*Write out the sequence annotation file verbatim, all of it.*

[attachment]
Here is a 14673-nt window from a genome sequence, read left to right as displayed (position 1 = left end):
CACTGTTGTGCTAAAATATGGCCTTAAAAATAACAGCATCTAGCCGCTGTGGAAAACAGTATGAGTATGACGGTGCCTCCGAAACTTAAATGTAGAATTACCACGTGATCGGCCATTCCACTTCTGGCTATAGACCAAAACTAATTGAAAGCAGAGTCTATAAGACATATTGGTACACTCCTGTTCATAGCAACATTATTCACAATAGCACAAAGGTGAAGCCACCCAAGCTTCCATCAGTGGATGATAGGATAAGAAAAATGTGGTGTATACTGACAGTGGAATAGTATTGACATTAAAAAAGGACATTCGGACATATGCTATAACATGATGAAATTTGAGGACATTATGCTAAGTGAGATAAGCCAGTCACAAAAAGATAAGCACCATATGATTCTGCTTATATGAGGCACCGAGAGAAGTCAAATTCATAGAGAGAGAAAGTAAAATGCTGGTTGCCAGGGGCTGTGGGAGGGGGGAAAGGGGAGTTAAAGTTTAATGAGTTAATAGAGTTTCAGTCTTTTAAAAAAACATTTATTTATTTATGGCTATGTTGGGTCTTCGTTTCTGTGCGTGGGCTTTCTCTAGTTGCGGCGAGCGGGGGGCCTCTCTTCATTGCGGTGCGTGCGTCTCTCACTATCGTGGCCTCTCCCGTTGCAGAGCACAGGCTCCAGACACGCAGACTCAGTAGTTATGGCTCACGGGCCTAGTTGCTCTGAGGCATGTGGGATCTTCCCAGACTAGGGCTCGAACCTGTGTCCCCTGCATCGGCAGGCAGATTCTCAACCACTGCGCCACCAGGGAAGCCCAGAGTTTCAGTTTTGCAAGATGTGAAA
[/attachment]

Here is a 14673-nt window from a genome sequence, read left to right as displayed (position 1 = left end):
CACTGTTGTGCTAAAATATGGCCTTAAAAATAACAGCATCTAGCCGCTGTGGAAAACAGTATGAGTATGACGGTGCCTCCGAAACTTAAATGTAGAATTACCACGTGATCGGCCATTCCACTTCTGGCTATAGACCAAAACTAATTGAAAGCAGAGTCTATAAGACATATTGGTACACTCCTGTTCATAGCAACATTATTCACAATAGCACAAAGGTGAAGCCACCCAAGCTTCCATCAGTGGATGATAGGATAAGAAAAATGTGGTGTATACTGACAGTGGAATAGTATTGACATTAAAAAAGGACATTCGGACATATGCTATAACATGATGAAATTTGAGGACATTATGCTAAGTGAGATAAGCCAGTCACAAAAAGATAAGCACCATATGATTCTGCTTATATGAGGCACCGAGAGAAGTCAAATTCATAGAGAGAGAAAGTAAAATGCTGGTTGCCAGGGGCTGTGGGAGGGGGGAAAGGGGAGTTAAAGTTTAATGAGTTAATAGAGTTTCAGTCTTTTAAAAAAACATTTATTTATTTATGGCTATGTTGGGTCTTCGTTTCTGTGCGTGGGCTTTCTCTAGTTGCGGCGAGCGGGGGGCCTCTCTTCATTGCGGTGCGTGCGTCTCTCACTATCGTGGCCTCTCCCGTTGCAGAGCACAGGCTCCAGACACGCAGACTCAGTAGTTATGGCTCACGGGCCTAGTTGCTCTGAGGCATGTGGGATCTTCCCAGACTAGGGCTCGAACCTGTGTCCCCTGCATCGGCAGGCAGATTCTCAACCACTGCGCCACCAGGGAAGCCCAGAGTTTCAGTTTTGCAAGATGTGAAA